You may remember a case from several years ago where a student of Arabic was detained by the TSA because he had Arabic flash cards. He was studying Arabic. Flash cards can actually be useful in studying a language.
Arabic is the fifth-most-commonly-spoken language on the planet Earth. It is the official language of 27 nations. Most importantly, it is language, not a weapon. If flashcards are dangerous, they are equally dangerous no matter what is written on them. What could a passenger do with Arabic on flashcards that he couldn’t do without the flash cards?
See my previous post, How Arabic is Like Parseltongue. https://snarla.wordpress.com/2009/06/27/how-arabic-is-like-parseltongue/
Here’s the recent news story at Raw Story: http://www.rawstory.com/rs/2013/12/25/federal-judge-rules-that-tsa-fbi-can-detain-and-arrest-you-for-carrying-arabic-flashcards/
Observe the fool-proof logic:
TSA AGENT: Do you know who did 9/11?
GEORGE: Osama bin Laden.
TSA AGENT: Do you know what language he spoke?
TSA AGENT: Do you see why these cards are suspicious?
With all the protests over the past several years, it has become known that if the signs are misspelled, it’s a right-wing protest.
If you ever wondered if the same holds true for those signs you see written in Arabic in the protests in Egypt, Tunisia, Syria, etc., no, it doesn’t.
Arabic, like many languages more sensible than English, is spelled how it sounds and sounds how it’s spelled. They don’t have spelling tests and spelling units and spelling bees. There are some regional variations in pronunciation, admittedly, but it’s nothing like the orthographic free-for-all we have in English.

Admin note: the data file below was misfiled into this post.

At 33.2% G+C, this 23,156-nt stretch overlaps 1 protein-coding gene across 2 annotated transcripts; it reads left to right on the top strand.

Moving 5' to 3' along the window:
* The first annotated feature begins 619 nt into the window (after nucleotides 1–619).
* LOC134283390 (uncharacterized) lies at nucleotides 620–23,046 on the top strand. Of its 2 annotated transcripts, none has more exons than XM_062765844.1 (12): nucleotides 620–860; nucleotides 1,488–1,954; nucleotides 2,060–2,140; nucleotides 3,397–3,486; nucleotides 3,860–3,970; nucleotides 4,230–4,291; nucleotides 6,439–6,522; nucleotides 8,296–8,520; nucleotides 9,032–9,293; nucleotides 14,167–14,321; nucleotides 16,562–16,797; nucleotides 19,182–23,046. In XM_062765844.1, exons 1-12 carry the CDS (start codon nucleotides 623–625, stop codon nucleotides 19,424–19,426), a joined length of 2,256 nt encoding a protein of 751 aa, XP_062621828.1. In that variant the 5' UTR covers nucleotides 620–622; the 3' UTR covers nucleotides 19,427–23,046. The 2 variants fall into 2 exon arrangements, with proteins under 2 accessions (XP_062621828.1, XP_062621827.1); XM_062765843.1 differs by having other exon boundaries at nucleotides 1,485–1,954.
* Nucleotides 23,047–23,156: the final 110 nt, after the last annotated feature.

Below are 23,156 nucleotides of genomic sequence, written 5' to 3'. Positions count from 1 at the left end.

So, as my picture above indicates, you can’t reliably guess an Arab protester’s alignment by the spelling.
Filed under arabic, pedantry
An American student was handcuffed and jailed for attempting to take Arabic-English flashcards onto a plane. LA Times article here.
Nicholas George planned to brush up on his Arabic vocabulary during a flight in August from Philadelphia to California, where he was to start his senior year at Pomona College. So he carried some Arabic-English flashcards in his pocket to study on the plane.
George, a physics major who is considering a career as a U.S. diplomat in the Middle East, is suing the Transportation Security Administration, the FBI and Philadelphia police for jailing him after his flashcards were found and confiscated in a Philadelphia airport screening. His lawsuit, filed in federal court this week, said his four hours in detention, half of that in handcuffs, violated his rights to free speech and protection against unreasonable search and seizure.
My first thought upon reading this was, “Ha! My anxieties about taking my Hans Wehr dictionary on flights was well founded after all, and not paranoid!” Because you know what words appear in the world’s greatest Arabic-English dictionary? “Bomb” and “terrorism.” Swear to God.
The student acknowledged that a few of the vocabulary words, including “bomb” and “terrorism,” may have alarmed authorities, but he also said he needed to learn them in order to understand the news of the day in Arabic-language newspapers.
Indeed one does need to learn “bomb” and “terrorism” to understand many articles in newspapers. Especially some of the most interesting ones, assuming that’s where your interests lie.
The lawsuit, filed with the help of the American Civil Liberties Union, details George’s allegations of abusive questioning. The suit contends that an FBI agent cursed him and asked George if he was Muslim or a member of any “pro-Islamic” or communist student groups, to which he replied no. The student said he was later released without an apology. Having missed his original flight, he flew to California the next day.